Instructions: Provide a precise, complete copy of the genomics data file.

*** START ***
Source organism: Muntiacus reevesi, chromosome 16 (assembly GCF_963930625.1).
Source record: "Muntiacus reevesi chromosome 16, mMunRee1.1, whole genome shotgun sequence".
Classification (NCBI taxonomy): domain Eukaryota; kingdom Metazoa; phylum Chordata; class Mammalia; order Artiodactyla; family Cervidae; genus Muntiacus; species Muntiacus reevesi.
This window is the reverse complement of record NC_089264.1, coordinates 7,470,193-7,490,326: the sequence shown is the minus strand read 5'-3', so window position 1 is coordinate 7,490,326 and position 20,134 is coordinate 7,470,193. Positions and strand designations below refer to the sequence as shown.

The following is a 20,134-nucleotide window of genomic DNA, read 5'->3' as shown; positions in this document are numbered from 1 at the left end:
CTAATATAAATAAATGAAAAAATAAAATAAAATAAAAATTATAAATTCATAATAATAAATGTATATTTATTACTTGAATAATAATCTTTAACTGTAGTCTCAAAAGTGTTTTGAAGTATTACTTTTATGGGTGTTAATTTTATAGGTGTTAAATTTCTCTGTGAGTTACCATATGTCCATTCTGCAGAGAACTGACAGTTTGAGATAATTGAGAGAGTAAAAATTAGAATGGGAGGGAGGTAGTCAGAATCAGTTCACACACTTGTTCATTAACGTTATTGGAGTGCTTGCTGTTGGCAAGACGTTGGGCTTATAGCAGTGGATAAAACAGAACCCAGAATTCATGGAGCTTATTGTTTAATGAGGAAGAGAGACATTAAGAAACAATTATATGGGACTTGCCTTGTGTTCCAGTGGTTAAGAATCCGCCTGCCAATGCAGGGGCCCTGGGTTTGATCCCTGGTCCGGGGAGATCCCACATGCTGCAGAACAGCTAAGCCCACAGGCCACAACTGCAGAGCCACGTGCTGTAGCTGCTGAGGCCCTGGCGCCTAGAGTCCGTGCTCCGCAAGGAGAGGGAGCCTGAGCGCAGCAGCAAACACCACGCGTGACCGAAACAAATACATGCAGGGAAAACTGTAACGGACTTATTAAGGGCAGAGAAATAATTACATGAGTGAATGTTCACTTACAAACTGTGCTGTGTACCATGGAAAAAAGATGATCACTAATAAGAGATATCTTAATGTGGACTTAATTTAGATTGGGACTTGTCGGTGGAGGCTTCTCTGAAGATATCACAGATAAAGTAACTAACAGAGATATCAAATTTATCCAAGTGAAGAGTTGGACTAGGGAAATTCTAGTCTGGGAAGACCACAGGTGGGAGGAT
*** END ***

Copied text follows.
Source organism: Muntiacus reevesi, chromosome 16 (assembly GCF_963930625.1).
Source record: "Muntiacus reevesi chromosome 16, mMunRee1.1, whole genome shotgun sequence".
Classification (NCBI taxonomy): domain Eukaryota; kingdom Metazoa; phylum Chordata; class Mammalia; order Artiodactyla; family Cervidae; genus Muntiacus; species Muntiacus reevesi.
This window is the reverse complement of record NC_089264.1, coordinates 7,470,193-7,490,326: the sequence shown is the minus strand read 5'-3', so window position 1 is coordinate 7,490,326 and position 20,134 is coordinate 7,470,193. Positions and strand designations below refer to the sequence as shown.

The following is a 20,134-nucleotide window of genomic DNA, read 5'->3' as shown; positions in this document are numbered from 1 at the left end:
CTAATATAAATAAATGAAAAAATAAAATAAAATAAAAATTATAAATTCATAATAATAAATGTATATTTATTACTTGAATAATAATCTTTAACTGTAGTCTCAAAAGTGTTTTGAAGTATTACTTTTATGGGTGTTAATTTTATAGGTGTTAAATTTCTCTGTGAGTTACCATATGTCCATTCTGCAGAGAACTGACAGTTTGAGATAATTGAGAGAGTAAAAATTAGAATGGGAGGGAGGTAGTCAGAATCAGTTCACACACTTGTTCATTAACGTTATTGGAGTGCTTGCTGTTGGCAAGACGTTGGGCTTATAGCAGTGGATAAAACAGAACCCAGAATTCATGGAGCTTATTGTTTAATGAGGAAGAGAGACATTAAGAAACAATTATATGGGACTTGCCTTGTGTTCCAGTGGTTAAGAATCCGCCTGCCAATGCAGGGGCCCTGGGTTTGATCCCTGGTCCGGGGAGATCCCACATGCTGCAGAACAGCTAAGCCCACAGGCCACAACTGCAGAGCCACGTGCTGTAGCTGCTGAGGCCCTGGCGCCTAGAGTCCGTGCTCCGCAAGGAGAGGGAGCCTGAGCGCAGCAGCAAACACCACGCGTGACCGAAACAAATACATGCAGGGAAAACTGTAACGGACTTATTAAGGGCAGAGAAATAATTACATGAGTGAATGTTCACTTACAAACTGTGCTGTGTACCATGGAAAAAAGATGATCACTAATAAGAGATATCTTAATGTGGACTTAATTTAGATTGGGACTTGTCGGTGGAGGCTTCTCTGAAGATATCACAGATAAAGTAACTAACAGAGATATCAAATTTATCCAAGTGAAGAGTTGGACTAGGGAAATTCTAGTCTGGGAAGACCACAGGTGGGAGGAT